“It’s still about winning each week and doing what you’re supposed to do. We already knew the rules before the season started. That’s the way it expressed itself. We didn’t do enough to win to get ourselves in the playoffs. That’s on us. That’s not on anybody else, or what the structure of setup is.”

It’s the right attitude. The rules are the rules, and the Eagles knew the rules. Everyone knew the rules. Until they change, one team from each of the eight divisions will host a playoff game, whether they “deserve” it or not.

The Eagles may deserve it in relation to Carolina or Atlanta. But that doesn’t matter, because one of those teams will become the best in its division, regardless of the final won-loss record.

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Panthers add Frank Alexander to 53-man roster

Frank Alexander AP

The Panthers have one game to extend their season, and they’re adding a pass-rusher who might be able to help them.

The team announced that defensive end Frank Alexander had been added to the 53-man roster. He takes the place of wide receiver De’Andre Presley, who was placed on injured reserve after suffering a concussion last week.

Alexander spent the first 14 weeks suspended for a pair of substance abuse policy violations, which he said were triggered by his poor handling of grief over the illnesses of family members.

The former fourth-round pick had shown some promise as a pass-rusher, and getting after Falcons quarterback Matt Ryan will be critical in Sunday’s win-and-in NFC South title game.

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Report: Dominic Raiola expecting one-game suspension

Detroit Lions v Atlanta Falcons Getty Images

The NFL is considering discipline for Lions center Dominic Raiola after he stepped on Bears defensive tackle Ego Ferguson during Sunday’s 20-14 Detroit win and the team reportedly expects the league to hand down a one-game suspension.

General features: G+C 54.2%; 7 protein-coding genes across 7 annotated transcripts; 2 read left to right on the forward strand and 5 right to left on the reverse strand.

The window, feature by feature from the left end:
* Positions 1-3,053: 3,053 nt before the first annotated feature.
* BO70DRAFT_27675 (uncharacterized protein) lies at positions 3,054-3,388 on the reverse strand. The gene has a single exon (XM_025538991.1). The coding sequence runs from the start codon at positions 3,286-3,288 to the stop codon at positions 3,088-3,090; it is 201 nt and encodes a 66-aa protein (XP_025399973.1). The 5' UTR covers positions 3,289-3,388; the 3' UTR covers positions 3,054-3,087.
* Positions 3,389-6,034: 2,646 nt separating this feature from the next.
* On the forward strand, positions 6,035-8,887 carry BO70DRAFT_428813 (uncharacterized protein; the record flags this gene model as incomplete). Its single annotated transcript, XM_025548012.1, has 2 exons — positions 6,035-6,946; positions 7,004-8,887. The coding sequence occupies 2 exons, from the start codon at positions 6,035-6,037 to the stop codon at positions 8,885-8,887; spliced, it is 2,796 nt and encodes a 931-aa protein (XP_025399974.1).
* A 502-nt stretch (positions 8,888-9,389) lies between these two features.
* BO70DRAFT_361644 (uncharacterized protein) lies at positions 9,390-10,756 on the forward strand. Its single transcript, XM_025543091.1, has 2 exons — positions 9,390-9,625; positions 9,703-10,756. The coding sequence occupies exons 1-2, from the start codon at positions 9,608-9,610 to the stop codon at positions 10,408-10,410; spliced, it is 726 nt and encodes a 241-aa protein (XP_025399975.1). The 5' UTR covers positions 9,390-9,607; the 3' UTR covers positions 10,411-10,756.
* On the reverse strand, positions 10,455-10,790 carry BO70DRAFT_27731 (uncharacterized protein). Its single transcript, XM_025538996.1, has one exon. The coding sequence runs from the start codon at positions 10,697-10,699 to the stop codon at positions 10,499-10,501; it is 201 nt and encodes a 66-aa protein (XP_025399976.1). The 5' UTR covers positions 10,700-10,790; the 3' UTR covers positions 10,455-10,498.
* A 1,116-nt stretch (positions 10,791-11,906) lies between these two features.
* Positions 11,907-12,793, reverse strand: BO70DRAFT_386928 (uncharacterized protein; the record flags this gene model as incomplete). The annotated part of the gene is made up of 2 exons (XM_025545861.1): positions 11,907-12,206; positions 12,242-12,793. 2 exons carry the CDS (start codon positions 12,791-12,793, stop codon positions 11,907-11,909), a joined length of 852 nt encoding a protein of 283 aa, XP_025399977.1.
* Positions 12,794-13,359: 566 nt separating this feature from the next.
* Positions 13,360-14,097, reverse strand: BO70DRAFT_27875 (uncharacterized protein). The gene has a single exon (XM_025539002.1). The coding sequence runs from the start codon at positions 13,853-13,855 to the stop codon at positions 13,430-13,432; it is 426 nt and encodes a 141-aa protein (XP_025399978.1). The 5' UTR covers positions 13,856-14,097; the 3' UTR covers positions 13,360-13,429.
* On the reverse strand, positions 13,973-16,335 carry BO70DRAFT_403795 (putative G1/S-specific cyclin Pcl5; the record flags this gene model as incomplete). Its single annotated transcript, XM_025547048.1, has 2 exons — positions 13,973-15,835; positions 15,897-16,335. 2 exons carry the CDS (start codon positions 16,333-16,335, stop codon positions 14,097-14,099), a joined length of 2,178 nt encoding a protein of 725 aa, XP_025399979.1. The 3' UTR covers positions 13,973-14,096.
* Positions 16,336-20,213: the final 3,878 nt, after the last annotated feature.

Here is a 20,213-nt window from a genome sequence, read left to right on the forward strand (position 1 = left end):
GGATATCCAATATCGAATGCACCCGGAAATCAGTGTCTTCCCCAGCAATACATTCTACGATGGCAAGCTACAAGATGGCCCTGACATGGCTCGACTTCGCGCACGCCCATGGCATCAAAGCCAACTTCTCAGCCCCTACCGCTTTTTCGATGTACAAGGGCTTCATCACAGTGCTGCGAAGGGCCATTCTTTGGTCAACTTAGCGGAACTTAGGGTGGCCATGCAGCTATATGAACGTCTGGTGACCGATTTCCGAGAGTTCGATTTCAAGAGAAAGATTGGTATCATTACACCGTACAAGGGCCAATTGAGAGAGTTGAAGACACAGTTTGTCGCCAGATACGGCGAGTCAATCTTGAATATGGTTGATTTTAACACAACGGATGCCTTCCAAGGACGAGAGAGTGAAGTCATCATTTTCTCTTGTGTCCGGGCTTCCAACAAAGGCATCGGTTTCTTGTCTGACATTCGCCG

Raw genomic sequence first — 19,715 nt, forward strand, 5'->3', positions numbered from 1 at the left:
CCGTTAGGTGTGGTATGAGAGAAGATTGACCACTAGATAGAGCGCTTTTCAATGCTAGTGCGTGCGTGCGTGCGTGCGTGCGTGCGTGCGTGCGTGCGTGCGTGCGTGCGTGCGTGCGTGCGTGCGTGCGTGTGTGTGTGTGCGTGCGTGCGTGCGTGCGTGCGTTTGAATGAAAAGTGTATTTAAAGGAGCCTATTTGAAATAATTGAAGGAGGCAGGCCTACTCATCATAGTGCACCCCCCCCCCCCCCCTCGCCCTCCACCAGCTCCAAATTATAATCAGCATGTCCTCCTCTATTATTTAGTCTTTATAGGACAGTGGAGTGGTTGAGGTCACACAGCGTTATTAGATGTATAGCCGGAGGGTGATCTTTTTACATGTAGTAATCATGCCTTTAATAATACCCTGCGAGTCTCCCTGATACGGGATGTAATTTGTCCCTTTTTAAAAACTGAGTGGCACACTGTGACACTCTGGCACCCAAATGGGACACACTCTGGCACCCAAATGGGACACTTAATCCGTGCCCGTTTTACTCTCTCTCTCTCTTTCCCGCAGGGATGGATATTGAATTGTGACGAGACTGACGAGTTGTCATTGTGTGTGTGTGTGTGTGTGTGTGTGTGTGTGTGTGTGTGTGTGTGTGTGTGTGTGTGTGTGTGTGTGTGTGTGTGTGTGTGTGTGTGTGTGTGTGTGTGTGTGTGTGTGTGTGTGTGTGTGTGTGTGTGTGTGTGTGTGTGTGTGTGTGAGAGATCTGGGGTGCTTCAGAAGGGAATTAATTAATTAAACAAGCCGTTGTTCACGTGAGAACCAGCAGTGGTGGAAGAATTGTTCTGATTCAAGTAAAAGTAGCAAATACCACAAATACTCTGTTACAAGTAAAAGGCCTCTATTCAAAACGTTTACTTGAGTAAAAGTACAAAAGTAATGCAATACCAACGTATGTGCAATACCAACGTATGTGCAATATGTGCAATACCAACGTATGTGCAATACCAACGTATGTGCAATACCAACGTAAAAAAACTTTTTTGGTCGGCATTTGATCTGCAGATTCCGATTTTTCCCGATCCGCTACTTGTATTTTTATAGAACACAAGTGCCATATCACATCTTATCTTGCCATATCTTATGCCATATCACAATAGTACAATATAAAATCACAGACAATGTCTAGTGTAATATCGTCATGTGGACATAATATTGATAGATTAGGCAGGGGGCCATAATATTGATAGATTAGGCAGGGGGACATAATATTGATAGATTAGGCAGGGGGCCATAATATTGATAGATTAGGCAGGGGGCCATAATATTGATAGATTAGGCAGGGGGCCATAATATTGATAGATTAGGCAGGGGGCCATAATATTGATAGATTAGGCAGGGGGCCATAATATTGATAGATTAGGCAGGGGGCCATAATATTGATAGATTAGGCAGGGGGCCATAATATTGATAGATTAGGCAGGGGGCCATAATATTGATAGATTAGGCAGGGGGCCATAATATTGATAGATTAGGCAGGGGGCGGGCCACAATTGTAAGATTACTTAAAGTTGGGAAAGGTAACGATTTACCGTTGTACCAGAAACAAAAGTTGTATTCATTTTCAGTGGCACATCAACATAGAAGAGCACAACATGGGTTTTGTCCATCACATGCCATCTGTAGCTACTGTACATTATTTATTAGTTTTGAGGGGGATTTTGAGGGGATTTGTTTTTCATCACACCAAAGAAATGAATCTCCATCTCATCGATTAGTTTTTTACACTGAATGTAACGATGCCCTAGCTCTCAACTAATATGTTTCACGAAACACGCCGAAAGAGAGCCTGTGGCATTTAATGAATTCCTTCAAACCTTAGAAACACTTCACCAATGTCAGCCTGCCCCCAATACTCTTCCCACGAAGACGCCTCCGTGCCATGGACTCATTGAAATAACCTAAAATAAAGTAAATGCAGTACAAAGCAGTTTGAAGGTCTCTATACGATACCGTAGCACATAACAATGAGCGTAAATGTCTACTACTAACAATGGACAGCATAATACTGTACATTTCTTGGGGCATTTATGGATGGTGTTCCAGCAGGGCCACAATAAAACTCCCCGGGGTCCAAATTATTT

Mike Garafolo of FOX Sports reports that the Lions have told Raiola to expect the one-game ban, which would leave him on the sideline as the face the Packers for the NFC North title in Week 17. Raiola could appeal any suspension and that appeal would likely be expedited so it happened before that game.

Lions coach Jim Caldwell said Monday that the team was prepared for the possibility that Raiola would be suspended while adding that he believes the center’s claim that he inadvertently stepped on Ferguson.

“Obviously I took a good look at [the play],” Caldwell said, via the Detroit Free Press. “Looked at both the coach’s copy and also the television copy as well, and I believe what Dom told me, that it was inadvertent. But I can also see why it obviously is being reviewed by the league and everybody’s taking a real good look at it because you can also see the other side of that as well. There’s a league protocol to it. It’ll be reviewed, taken a look at and we’ll deal with the issues after there’s been some determination there.”

Rookie Travis Swanson would likely start in Raiola’s place if he’s out on Sunday.

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Bears say Clausen suffered concussion on helmet-to-helmet hit from Ansah

Clausen AP